The five-year survival ratio of business entities, looking at which ones were still active five years after their establishment, rose to 40% in 2017, up from 37% in 2016, according to data from the Central Statistical Office (KSH).
Before the 2008 crisis, the survival ratio was above 43%, after which it dropped quickly over the next few years. The ratio stopped falling in 2013, but only started to meaningfully improve in 2015, noted state news agency MTI in summarizing the KSH data.
Of 31,998 companies founded in 2012, some 43.3% were still active in 2017, while of the 24,678 sole proprietors, 34.6% were still in business five years later.
Businesses in the healthcare and social services segment had a 57.5% survival ratio. Industrial, research, information and communication businesses also had an above-average 45% survival ratio.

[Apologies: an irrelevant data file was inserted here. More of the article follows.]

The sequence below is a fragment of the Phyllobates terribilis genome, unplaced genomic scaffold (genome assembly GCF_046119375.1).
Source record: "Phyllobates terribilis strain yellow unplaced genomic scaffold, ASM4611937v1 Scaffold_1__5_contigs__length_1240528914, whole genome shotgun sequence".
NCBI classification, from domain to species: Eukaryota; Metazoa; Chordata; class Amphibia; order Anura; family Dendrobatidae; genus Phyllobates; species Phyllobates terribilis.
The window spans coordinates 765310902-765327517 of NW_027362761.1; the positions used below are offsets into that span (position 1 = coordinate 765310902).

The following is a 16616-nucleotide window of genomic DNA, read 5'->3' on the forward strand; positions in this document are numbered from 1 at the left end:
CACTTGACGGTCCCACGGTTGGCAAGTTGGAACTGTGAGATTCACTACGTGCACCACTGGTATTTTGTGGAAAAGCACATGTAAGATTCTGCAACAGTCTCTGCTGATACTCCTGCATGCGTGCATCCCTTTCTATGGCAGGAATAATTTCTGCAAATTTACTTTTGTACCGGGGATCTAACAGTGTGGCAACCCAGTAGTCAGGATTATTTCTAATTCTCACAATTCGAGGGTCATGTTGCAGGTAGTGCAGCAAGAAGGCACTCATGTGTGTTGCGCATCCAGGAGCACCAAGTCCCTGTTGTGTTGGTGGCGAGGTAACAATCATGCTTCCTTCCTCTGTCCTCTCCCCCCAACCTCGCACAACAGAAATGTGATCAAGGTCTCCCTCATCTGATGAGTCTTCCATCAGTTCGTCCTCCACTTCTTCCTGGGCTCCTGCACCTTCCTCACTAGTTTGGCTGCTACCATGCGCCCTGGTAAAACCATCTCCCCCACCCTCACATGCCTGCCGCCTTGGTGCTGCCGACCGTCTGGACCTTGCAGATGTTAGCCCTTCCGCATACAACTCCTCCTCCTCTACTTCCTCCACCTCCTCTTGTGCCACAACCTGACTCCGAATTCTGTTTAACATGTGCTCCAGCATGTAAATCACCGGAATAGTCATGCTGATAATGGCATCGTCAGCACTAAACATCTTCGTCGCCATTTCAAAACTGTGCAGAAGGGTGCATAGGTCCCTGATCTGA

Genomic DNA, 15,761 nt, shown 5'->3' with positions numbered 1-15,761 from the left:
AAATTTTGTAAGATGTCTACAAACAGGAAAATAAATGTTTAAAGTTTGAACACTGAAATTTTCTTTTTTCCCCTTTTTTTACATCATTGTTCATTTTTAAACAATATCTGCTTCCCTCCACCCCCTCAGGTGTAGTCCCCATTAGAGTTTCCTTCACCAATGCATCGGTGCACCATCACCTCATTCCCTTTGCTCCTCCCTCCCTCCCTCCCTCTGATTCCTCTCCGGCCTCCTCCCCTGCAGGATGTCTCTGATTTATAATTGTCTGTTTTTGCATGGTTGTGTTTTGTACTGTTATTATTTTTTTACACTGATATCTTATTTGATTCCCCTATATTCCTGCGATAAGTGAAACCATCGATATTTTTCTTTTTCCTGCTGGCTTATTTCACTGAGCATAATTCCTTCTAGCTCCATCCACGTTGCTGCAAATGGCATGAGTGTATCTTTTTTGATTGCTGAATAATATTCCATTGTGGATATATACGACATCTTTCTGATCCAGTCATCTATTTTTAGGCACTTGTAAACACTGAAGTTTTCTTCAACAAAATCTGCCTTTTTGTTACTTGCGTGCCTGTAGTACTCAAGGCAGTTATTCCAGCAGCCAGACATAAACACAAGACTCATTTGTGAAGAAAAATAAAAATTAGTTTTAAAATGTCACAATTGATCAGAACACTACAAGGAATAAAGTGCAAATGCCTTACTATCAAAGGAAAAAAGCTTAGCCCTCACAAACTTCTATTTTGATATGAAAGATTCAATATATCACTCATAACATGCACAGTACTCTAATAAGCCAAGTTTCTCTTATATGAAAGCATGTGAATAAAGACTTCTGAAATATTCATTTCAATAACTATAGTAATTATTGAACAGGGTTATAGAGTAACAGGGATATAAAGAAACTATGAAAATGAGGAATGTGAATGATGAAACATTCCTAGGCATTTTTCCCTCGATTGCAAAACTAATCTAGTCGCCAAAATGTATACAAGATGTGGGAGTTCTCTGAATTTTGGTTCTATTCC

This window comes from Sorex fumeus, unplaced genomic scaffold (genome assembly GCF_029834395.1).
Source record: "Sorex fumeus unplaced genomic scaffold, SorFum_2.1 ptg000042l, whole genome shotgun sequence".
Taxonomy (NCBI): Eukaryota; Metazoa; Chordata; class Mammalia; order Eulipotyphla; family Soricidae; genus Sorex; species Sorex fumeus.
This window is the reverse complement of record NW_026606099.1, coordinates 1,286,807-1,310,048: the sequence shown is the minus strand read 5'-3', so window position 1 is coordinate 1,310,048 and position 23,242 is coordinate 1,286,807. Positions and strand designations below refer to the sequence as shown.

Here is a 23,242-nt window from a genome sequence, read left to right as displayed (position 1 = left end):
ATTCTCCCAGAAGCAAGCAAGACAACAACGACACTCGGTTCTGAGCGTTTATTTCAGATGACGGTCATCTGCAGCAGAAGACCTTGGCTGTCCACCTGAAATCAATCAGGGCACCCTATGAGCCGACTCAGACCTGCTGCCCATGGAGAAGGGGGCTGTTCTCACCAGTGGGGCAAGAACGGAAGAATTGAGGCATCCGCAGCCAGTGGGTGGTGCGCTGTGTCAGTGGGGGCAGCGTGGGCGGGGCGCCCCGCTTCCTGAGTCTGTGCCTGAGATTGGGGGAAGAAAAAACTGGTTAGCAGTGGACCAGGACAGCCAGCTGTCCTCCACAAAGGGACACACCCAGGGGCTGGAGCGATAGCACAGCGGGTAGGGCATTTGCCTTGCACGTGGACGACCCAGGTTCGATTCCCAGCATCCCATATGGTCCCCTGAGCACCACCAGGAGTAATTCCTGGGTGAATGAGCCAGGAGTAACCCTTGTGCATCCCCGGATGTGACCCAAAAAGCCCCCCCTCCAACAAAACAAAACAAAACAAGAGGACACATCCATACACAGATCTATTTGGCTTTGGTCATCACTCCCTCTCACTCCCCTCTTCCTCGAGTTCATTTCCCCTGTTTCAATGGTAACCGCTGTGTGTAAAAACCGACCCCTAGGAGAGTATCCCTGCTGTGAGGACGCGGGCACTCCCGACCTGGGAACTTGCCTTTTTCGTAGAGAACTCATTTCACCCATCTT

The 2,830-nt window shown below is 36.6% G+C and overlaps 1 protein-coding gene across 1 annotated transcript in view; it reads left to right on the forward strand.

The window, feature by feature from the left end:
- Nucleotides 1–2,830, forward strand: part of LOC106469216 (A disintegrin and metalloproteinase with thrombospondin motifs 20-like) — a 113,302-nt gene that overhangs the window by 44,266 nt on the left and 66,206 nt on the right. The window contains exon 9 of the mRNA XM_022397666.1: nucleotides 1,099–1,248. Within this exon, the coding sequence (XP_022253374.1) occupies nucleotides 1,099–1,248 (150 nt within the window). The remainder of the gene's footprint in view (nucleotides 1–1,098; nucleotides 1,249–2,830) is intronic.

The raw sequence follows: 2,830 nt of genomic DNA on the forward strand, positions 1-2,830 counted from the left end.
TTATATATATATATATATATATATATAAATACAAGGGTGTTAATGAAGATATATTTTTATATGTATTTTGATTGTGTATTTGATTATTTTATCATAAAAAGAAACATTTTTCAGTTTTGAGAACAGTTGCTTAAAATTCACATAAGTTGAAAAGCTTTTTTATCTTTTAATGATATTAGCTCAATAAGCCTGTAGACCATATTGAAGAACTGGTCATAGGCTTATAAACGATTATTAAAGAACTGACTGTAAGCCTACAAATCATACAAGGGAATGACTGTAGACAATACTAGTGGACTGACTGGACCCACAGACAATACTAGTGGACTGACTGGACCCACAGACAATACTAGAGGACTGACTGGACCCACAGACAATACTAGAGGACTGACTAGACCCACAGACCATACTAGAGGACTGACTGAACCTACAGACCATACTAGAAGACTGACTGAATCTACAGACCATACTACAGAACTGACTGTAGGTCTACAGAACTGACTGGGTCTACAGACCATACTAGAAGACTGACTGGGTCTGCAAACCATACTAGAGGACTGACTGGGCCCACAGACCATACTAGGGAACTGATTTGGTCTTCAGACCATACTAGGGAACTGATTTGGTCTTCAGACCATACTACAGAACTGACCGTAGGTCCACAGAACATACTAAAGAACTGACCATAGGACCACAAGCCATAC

Financial and insurance entities had the lowest survival ratio, at just 13% five years into their lifespan. In this category, the share of functional businesses was lower even after one year of their establishment.
Regional differences were slight, but a county-level breakdown showed that the survival ratio was as high as 44.9% in Vas County and 43.1% in Győr-Moson-Sopron County, both in the northwest of the country.